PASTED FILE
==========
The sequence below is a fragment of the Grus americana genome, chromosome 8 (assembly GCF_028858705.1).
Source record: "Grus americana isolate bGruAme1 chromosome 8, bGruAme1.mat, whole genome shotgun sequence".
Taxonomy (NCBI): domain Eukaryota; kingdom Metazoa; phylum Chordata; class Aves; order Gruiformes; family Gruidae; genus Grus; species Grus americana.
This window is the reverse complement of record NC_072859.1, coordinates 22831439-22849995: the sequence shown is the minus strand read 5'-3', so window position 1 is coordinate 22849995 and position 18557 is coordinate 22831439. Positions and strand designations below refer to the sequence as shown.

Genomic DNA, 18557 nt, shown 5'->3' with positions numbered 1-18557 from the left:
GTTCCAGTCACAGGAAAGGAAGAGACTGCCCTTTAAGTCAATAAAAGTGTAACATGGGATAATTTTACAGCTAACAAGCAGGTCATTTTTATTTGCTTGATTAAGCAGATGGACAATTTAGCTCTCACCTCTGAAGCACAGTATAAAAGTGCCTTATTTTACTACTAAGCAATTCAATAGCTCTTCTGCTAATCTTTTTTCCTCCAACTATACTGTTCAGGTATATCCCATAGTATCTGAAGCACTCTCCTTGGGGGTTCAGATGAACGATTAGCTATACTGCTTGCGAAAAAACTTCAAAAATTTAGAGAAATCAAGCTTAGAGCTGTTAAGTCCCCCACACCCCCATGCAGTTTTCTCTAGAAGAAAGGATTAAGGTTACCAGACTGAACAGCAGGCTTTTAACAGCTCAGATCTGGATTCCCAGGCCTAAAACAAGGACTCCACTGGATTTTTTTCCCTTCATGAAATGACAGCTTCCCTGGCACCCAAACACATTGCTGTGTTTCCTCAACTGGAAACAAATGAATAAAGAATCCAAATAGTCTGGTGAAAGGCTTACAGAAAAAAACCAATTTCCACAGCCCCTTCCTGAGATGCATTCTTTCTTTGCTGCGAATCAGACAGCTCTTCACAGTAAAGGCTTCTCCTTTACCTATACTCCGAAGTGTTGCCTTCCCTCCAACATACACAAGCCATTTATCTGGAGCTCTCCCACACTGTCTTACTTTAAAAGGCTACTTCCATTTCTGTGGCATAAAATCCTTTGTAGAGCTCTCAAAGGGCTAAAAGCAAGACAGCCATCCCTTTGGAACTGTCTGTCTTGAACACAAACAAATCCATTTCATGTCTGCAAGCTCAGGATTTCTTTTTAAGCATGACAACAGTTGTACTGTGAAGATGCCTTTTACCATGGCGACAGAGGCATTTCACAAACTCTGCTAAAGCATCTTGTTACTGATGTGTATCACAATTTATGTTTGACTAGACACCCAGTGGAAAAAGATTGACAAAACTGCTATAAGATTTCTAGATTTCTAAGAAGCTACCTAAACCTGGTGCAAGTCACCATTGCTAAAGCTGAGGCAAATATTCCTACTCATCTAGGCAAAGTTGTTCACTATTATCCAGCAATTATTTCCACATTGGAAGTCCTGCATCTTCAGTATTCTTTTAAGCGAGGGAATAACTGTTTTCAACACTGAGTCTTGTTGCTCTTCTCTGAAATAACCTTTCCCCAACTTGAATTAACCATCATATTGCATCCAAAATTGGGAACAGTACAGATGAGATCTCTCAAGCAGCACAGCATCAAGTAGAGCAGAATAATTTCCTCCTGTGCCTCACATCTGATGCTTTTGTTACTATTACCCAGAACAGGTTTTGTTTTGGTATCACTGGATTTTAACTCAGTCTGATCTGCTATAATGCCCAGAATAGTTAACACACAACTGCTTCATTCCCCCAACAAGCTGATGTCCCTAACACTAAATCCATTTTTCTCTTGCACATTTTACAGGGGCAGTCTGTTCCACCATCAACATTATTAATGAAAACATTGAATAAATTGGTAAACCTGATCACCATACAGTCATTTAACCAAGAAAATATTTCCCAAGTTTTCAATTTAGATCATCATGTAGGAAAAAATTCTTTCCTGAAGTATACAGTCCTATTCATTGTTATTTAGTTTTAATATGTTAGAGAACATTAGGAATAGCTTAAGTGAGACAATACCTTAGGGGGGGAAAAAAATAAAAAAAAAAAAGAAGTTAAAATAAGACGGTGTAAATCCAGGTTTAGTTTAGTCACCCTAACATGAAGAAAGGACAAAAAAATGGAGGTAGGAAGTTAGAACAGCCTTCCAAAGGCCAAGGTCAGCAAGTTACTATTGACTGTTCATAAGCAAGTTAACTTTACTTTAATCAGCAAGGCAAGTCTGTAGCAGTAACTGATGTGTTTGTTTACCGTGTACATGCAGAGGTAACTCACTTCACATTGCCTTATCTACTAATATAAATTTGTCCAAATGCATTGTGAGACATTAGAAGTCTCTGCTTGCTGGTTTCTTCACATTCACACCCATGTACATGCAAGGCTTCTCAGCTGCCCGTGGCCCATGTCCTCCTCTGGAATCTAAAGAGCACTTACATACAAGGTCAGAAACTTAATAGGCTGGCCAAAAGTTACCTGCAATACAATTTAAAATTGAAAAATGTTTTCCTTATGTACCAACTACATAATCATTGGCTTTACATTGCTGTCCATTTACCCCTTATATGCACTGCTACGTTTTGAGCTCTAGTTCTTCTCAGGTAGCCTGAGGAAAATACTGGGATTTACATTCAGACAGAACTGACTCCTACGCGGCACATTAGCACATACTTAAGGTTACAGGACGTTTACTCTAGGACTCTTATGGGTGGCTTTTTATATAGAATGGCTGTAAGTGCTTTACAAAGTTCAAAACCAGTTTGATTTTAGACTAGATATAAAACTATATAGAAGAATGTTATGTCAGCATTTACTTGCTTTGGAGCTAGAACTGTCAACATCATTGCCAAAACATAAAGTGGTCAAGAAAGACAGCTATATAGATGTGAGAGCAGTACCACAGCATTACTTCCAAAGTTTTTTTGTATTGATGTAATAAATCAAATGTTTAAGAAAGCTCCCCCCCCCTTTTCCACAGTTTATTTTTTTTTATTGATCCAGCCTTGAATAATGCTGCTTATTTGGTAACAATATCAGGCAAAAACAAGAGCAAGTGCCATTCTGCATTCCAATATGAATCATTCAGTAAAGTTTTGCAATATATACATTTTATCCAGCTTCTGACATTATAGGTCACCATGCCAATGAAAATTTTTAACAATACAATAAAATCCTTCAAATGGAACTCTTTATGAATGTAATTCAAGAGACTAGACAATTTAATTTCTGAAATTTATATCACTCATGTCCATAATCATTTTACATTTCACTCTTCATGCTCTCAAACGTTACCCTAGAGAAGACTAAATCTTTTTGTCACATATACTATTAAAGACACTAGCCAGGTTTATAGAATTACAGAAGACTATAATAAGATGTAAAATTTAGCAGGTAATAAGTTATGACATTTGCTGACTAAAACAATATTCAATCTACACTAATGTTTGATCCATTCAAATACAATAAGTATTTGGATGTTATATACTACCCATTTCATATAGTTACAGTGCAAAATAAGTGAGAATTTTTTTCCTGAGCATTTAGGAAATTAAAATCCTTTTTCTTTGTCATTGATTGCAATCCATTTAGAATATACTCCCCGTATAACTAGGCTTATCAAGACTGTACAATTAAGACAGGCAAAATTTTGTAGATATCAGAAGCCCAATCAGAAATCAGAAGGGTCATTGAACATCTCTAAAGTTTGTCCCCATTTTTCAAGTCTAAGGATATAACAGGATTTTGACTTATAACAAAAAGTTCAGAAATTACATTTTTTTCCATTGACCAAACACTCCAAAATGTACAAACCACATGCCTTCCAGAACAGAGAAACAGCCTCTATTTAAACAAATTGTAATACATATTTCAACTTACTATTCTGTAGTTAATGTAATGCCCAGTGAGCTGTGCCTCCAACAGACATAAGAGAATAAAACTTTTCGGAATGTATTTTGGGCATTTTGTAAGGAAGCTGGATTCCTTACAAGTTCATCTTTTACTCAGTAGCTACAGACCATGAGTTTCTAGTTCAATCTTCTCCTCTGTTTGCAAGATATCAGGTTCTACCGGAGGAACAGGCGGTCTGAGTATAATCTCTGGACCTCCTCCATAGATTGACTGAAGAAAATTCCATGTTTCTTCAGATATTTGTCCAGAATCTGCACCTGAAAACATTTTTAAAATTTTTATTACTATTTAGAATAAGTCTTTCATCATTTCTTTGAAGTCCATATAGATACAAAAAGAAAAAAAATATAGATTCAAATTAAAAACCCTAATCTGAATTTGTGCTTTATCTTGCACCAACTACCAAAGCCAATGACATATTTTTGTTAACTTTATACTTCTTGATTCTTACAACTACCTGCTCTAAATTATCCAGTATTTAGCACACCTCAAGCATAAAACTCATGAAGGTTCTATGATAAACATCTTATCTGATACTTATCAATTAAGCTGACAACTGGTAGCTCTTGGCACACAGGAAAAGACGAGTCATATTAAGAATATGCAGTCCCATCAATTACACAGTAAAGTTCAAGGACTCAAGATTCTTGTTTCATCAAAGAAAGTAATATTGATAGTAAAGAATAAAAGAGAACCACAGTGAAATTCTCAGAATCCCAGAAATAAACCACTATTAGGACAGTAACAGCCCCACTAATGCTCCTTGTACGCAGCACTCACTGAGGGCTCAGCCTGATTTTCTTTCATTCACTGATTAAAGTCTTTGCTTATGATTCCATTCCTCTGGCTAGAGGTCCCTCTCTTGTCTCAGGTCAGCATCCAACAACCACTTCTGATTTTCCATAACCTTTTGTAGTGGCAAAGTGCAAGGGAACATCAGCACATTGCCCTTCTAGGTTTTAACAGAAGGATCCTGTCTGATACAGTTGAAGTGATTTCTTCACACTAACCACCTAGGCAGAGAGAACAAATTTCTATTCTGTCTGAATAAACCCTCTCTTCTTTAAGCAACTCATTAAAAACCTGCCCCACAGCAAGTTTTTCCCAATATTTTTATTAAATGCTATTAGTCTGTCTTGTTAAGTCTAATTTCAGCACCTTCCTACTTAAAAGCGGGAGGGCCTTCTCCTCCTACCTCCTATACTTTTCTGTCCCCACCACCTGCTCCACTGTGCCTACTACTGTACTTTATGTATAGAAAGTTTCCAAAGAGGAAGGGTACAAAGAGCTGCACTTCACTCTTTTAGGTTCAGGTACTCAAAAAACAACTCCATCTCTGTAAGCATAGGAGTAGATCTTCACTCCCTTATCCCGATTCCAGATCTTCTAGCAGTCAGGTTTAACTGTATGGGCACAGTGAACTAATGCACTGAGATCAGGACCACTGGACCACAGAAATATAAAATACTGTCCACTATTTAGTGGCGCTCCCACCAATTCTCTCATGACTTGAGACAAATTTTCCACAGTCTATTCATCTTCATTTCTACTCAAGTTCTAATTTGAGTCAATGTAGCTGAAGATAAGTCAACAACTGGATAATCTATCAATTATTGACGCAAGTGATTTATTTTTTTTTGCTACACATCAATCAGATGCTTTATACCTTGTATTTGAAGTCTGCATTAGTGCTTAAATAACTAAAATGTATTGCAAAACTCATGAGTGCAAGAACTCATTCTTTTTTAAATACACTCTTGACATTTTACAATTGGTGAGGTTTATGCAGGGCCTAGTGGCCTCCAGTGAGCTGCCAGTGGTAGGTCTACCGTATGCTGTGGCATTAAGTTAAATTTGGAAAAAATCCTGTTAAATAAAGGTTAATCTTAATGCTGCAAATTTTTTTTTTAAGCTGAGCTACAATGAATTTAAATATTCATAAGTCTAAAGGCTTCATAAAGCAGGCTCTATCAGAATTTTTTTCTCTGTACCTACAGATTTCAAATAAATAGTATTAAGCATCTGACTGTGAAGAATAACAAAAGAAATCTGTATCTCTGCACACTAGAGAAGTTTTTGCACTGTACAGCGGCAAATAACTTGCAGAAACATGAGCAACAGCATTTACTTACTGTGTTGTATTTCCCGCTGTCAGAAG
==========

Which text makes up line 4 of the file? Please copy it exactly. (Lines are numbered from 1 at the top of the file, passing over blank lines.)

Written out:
This window is the reverse complement of record NC_072859.1, coordinates 22831439-22849995: the sequence shown is the minus strand read 5'-3', so window position 1 is coordinate 22849995 and position 18557 is coordinate 22831439. Positions and strand designations below refer to the sequence as shown.